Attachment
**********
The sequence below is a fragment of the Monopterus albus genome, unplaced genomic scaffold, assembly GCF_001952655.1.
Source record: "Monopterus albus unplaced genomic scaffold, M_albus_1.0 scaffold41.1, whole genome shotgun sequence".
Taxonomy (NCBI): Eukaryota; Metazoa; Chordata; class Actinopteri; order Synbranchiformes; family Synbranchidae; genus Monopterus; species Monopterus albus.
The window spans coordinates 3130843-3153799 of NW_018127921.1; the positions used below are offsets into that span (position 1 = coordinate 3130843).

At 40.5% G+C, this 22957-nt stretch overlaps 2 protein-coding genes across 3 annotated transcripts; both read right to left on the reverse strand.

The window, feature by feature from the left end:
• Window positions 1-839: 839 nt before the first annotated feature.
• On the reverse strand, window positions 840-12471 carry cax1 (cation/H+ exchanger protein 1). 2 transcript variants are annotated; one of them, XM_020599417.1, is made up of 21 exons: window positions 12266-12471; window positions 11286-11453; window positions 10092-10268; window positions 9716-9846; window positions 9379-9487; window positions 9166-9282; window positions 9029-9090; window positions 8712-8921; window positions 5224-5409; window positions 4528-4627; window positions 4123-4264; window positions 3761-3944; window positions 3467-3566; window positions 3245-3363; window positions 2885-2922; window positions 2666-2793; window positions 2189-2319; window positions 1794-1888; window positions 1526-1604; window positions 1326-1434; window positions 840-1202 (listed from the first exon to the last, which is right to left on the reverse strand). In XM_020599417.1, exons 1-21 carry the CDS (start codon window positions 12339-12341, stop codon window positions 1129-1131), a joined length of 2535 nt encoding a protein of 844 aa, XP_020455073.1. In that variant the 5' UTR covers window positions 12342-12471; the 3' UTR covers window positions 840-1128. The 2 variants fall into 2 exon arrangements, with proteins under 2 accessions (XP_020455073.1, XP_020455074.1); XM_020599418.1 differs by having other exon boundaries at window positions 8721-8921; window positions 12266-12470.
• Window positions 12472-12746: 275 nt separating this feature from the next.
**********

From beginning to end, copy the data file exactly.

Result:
The sequence below is a fragment of the Monopterus albus genome, unplaced genomic scaffold, assembly GCF_001952655.1.
Source record: "Monopterus albus unplaced genomic scaffold, M_albus_1.0 scaffold41.1, whole genome shotgun sequence".
Taxonomy (NCBI): Eukaryota; Metazoa; Chordata; class Actinopteri; order Synbranchiformes; family Synbranchidae; genus Monopterus; species Monopterus albus.
The window spans coordinates 3130843-3153799 of NW_018127921.1; the positions used below are offsets into that span (position 1 = coordinate 3130843).

At 40.5% G+C, this 22957-nt stretch overlaps 2 protein-coding genes across 3 annotated transcripts; both read right to left on the reverse strand.

The window, feature by feature from the left end:
• Window positions 1-839: 839 nt before the first annotated feature.
• On the reverse strand, window positions 840-12471 carry cax1 (cation/H+ exchanger protein 1). 2 transcript variants are annotated; one of them, XM_020599417.1, is made up of 21 exons: window positions 12266-12471; window positions 11286-11453; window positions 10092-10268; window positions 9716-9846; window positions 9379-9487; window positions 9166-9282; window positions 9029-9090; window positions 8712-8921; window positions 5224-5409; window positions 4528-4627; window positions 4123-4264; window positions 3761-3944; window positions 3467-3566; window positions 3245-3363; window positions 2885-2922; window positions 2666-2793; window positions 2189-2319; window positions 1794-1888; window positions 1526-1604; window positions 1326-1434; window positions 840-1202 (listed from the first exon to the last, which is right to left on the reverse strand). In XM_020599417.1, exons 1-21 carry the CDS (start codon window positions 12339-12341, stop codon window positions 1129-1131), a joined length of 2535 nt encoding a protein of 844 aa, XP_020455073.1. In that variant the 5' UTR covers window positions 12342-12471; the 3' UTR covers window positions 840-1128. The 2 variants fall into 2 exon arrangements, with proteins under 2 accessions (XP_020455073.1, XP_020455074.1); XM_020599418.1 differs by having other exon boundaries at window positions 8721-8921; window positions 12266-12470.
• Window positions 12472-12746: 275 nt separating this feature from the next.